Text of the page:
MISC:   tires posted by: Brandt on 6/7/2008 at 3:57:16 PM
I have a pair of old tires that say "Schwinn Spitfire" and "to fit EA-3 rim only" This seems surprising that Schwinn would make a tire for an EA-3. The size is 26 x 1 3/8 Anyone know why this is? Anyone interested in them?
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   RE:MISC: tires posted by sam on 6/8/2008 at 4:52:27 PM
These fit their travler line of bikes.
But also schwinn middleweight bikes(S-7 rims) that came out in 1955 also used an english rim size(F10 or F12 I think that was used on English carrier bikes) not the more common american size.
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   RE:RE:MISC: Schwinn Traveler bicycle posted by Chris on 6/10/2008 at 6:20:48 PM
Schwinn came out with the Schwinn traveler bike that was Schwinns version of an english 3 speed. I was in Detroit in February at an old shop and I bought one from a man who came in the shop. I followed him to his house, in the snow, into a somewhat interesting neighborhood thru snapping Pit Bulls and saw the collection and I picked out a ladies 1948 Model Schwinn Traveler in blue with a locking fork with the key and it had an alloy shell Sturmey- Archer A.W. three speed hub. The bike was solidly built and thus heavier than a comparable English bike. I found still wrapped stainless steel fenders that went to these bikes in the cold, unheated subbasement of the shop. Later on, the stainless steel fenders were discontinued. The Schwinn was made in Chicago but had British Miller generator sets and the Sturmey Archer 3 speed hubs and triggers.

Schwinn had a habit of turning down the 3 speed trigger shifters on the handlebars so it would not be so obvious that it was a Sturmey- Archer shifter.\

It was a lovely color of blue and white and the paint work had neat decals.

Schwinn copied the Raleigh Superbe 26 x 1 3/6 rims and thus had a tire of the same size.

The Raleigh director in England was a personal friend of Frank W. Schwinn

Schwinn gobbled up a lot of Sturmey hubs that found their way onto American bikes.

The English designation is Ea -3

and the Schwinn designation is E- a 1 and funny thing is they do not interchange.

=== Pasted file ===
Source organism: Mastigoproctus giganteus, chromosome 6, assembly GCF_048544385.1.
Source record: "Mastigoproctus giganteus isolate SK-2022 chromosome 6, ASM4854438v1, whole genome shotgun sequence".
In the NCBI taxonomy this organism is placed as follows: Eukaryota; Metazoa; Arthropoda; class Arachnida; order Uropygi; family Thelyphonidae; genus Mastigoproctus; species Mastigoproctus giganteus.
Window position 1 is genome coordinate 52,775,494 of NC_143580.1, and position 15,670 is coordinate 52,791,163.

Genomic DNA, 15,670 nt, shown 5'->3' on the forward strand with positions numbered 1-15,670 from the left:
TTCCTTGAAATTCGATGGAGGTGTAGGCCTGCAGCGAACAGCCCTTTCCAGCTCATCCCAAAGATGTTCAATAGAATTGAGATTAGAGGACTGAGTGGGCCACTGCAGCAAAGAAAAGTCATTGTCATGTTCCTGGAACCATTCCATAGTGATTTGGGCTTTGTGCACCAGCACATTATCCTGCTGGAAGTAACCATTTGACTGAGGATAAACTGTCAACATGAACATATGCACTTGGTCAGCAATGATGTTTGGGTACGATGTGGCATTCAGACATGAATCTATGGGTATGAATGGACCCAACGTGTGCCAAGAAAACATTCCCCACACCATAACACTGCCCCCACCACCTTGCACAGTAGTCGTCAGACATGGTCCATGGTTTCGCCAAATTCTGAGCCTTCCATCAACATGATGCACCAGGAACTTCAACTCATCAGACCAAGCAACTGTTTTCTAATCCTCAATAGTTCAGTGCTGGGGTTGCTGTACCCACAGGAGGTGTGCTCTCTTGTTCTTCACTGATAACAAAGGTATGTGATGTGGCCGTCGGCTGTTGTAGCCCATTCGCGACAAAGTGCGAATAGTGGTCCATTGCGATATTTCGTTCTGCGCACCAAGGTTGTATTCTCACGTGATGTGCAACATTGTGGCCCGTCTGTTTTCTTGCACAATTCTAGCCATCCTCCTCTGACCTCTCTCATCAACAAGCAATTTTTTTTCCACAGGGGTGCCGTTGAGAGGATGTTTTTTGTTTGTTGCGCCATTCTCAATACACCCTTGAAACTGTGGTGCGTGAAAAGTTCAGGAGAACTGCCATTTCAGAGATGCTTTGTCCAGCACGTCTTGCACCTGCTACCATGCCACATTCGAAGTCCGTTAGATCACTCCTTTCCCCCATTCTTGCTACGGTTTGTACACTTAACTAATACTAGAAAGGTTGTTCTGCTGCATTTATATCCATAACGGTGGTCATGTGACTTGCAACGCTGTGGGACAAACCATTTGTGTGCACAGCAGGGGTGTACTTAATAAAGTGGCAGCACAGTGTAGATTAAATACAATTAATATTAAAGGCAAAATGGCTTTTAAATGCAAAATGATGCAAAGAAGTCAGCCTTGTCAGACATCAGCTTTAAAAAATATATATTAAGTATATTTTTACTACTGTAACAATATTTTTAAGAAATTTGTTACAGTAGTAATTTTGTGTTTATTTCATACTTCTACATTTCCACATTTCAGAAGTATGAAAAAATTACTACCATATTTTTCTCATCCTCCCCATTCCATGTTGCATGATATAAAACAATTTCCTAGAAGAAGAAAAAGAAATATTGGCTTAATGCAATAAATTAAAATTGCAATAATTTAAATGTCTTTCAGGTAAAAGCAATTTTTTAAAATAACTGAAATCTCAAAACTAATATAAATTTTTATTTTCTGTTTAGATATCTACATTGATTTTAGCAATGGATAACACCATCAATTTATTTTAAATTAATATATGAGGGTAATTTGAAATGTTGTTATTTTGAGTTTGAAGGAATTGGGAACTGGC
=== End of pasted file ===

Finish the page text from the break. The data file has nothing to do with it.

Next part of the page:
It was a cool little bike but heavier to ride than my British bikes.

I jumped in and got it cheap and the owner wanted to see the bikes himself, buy them, then call me and mark it up and I was not going to have any part of that.

My Detroit adventures were really something else!
Detroit was the "aris of the Midwest"and she was something to behold.
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   RE:RE:RE:MISC: Schwinn Traveler bicycle posted by Chris on 6/10/2008 at 6:26:41 PM
"Paris of the Midwest" as in Paris, France.

Do I have that right? e- a 3 is English e- a 1 is Schwinn

I sit here trying to imagine what it would be like to go thru and buy stuff like crazy at an old, dilapidated, bicycle shop in France. But then again, the competition would be fierce.

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AGE / VALUE:   B/B King (not really) posted by: Steve on 6/7/2008 at 2:52:07 PM
Cottered bottom bracket hmmmm.

I've just made space at "the Inn" for one more stray (this really is the last one) !

This is the first bike I've owned with a cottered B/B and there's enough sideways play in there to drive a double-decker bus through it !
Due to storage for many years, the bike was as stiff as anything on acquisition but now I've freed it off it's starting to show its "true colours" (worn out parts).
The design looks quite dated, but is it ?

Bike looks like 1950's etc, question is...how long was this design kept in production (please don't tell me that it still is in production) !

Any info on this (or tips) would be much appreciated.

Steve - not a B/B King.
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   RE:AGE / VALUE: B/B King (not really) posted by Warren on 6/8/2008 at 9:38:31 AM
Steve,I have little doubt that someone is installing cottered cranksets somehwere in the world. Still, its a tried and proven system and if your bike is 50's british, you can likely regrease, replace the bearings and readjust and it will be good for 50 more years. If the bearing surfaces on the axle are totally pitted, they are cheap and available.
by: 24.215.84.13

   RE:AGE / VALUE: B/B King (not really) posted by Matthew on 6/8/2008 at 10:18:03 AM